When Reed Exhibitions made the mistake of banning ARs from the Eastern Sports and Outdoor Show, the largest consumer sports show in the country, they shot themselves in the proverbial foot.
I suppose the British-based company forgot what happened the last time their countrymen wanted to tread on our freedoms.
“Our original decision not to include certain products in the Eastern Sports and Outdoor Show this year was made in order to preserve the event’s historical focus on the hunting and fishing traditions enjoyed by American families,” said Chet Burchett, Reed Exhibitions president for the Americas.
“In the current climate, we felt that the presence of MSRs would distract from the theme of hunting and fishing, disrupting the broader experience of our guests. This was intended simply as a product decision, of the type event organizers need to make every day.”
This statement was made after it was too late. Reed, the same promotions company that handles the SHOT Show for NSSF, put a ban on what it ignorantly called “assault weapons.” The fallout started right after the SHOT Show ended. As the industry began banding together and calling on Reed to change its decision, the mega-promotions firm wouldn’t budge.
So the shooting sports industry as a whole came down on them.
I’m proud of the entire industry for coming together and standing up for what we all believe in. And if you are a gun owner, or you’re just a fan of the U.S. Constitution, you should be, too. Yet the cancellation doesn’t come without a cost.
The communities around Harrisburg, Pa., depend on this show. The local convention and visitors bureau estimates the region will lose $80 million in revenue expected from the 10-day event. Many middle-class Americans, from waitresses to motel owners, have lost a significant opportunity to earn. Many outfitters, manufacturers, retailers and more count on this annual show as one of their big, if not biggest, sales and marketing events of the year. A lot of people are taking it on the chin.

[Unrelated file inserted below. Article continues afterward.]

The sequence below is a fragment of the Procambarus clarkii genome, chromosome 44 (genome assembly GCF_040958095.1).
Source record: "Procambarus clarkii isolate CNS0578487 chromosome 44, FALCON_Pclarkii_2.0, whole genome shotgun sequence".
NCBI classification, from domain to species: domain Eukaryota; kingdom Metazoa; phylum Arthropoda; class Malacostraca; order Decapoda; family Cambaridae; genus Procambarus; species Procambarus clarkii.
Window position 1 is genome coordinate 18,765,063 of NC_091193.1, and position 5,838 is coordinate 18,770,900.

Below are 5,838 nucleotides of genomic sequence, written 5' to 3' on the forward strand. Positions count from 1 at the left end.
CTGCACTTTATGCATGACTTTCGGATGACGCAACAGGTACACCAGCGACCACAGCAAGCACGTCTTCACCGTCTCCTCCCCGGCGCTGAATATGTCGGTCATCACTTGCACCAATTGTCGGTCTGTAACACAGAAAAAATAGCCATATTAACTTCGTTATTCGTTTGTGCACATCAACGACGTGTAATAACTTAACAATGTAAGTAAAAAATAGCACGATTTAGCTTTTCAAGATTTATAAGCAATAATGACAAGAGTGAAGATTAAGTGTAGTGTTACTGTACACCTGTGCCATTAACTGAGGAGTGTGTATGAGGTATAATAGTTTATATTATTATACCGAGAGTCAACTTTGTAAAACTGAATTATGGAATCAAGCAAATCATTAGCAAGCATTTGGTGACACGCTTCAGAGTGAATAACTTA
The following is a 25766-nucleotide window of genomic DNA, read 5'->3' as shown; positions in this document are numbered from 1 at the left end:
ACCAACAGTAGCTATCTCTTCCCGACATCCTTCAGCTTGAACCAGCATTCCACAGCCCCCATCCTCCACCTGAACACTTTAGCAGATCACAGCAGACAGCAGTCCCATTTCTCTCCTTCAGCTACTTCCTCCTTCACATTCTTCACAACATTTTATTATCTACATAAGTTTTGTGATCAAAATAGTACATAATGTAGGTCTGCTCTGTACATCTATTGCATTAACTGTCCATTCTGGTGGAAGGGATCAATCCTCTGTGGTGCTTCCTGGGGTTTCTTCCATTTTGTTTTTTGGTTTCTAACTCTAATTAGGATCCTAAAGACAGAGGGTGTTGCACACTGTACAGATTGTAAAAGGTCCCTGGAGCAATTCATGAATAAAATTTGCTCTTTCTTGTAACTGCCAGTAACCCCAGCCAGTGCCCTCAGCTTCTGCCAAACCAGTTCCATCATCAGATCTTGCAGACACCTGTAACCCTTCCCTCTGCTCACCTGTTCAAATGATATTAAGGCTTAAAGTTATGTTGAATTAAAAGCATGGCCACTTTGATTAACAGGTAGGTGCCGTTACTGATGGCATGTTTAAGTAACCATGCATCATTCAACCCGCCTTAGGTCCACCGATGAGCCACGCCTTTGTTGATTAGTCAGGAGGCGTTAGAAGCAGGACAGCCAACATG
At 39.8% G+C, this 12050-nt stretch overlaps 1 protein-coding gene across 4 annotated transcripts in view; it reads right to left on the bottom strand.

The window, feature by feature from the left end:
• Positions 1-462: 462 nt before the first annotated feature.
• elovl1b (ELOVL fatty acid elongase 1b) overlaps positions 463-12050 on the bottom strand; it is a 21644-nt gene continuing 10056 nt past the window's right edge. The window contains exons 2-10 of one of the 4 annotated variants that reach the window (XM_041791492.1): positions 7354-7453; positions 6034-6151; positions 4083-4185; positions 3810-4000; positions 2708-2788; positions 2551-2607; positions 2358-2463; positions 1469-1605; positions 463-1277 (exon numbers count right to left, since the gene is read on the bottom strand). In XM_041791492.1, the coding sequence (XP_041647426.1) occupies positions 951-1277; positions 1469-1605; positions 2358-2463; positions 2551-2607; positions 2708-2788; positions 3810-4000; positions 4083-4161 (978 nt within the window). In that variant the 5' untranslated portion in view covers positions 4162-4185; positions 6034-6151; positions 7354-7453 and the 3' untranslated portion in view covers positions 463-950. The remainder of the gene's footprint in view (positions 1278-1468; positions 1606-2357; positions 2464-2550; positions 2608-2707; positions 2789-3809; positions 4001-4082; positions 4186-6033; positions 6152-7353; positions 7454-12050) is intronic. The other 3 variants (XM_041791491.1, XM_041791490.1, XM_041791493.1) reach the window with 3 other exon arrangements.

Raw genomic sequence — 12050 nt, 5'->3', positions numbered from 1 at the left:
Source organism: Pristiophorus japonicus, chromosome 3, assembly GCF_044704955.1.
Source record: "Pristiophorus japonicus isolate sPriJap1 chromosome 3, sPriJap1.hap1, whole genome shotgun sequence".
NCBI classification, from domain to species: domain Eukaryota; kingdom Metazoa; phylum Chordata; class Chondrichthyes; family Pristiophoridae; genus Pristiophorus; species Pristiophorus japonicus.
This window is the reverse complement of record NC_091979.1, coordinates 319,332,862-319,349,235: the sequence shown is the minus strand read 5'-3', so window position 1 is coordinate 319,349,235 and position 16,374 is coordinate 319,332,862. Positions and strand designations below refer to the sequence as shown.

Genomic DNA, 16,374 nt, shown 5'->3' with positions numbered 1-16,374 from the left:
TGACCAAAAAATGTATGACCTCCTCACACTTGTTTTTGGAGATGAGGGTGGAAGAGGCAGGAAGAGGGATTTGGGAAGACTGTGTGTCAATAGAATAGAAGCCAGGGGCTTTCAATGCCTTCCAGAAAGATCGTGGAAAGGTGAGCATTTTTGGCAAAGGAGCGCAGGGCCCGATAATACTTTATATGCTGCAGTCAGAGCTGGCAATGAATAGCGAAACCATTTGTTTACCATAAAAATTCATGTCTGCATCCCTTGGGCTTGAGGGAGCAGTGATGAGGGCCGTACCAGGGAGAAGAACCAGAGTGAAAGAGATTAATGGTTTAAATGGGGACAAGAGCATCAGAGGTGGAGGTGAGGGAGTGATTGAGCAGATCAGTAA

But the message is ringing loud and clear.
“Those archery and bow-hunting companies and related individuals participating in the boycott could have easily reasoned that they don’t have a Second Amendment dog in this hunt and distanced themselves from the entire controversy. To their credit, many opted not to take that route, instead standing united with others in the outdoor, hunting and shooting community. The Archery Wire salutes those in the bow-and-arrow business for having the intestinal fortitude to step forward and stand on freedom’s side in what is likely to be a difficult, unpleasant and prolonged endeavor,” said J.R. Abser, editor of the Archery Wire.
Many noted outdoor celebrities were leading the charge to put the hammer down on Reed. Ralph & Vicki Cianciarulo, Chuck Adams, Gene and Barry Wensel, Bob Foulkrod, Fred Eichler, Lee and Tiffany Lakosky and Michael Waddell are just a few of the many names folks would recognize who stood and said if ARs aren’t coming then neither are we.
“It has become very clear to us after speaking with our customers that the event could not be held because the atmosphere of this year’s show would not be conducive to an event that is designed to provide family enjoyment. It is unfortunate that in the current emotionally charged atmosphere this celebratory event has become overshadowed by a decision that directly affected a small percentage of more than 1,000 exhibits showcasing products and services for those interested in hunting and fishing.”
I hope it’s clear. I hope it’s vividly clear when you look through the doors of an empty exhibition hall.
And I hope it’s clear to any other would-be executives looking to pick a fight with those of us who aren’t afraid to stand up for what we believe in.
And hopefully Reed is on its way out of our industry altogether.
See you down the trail.
Brandon Butler’s outdoors column appears Saturday in the Daily Journal.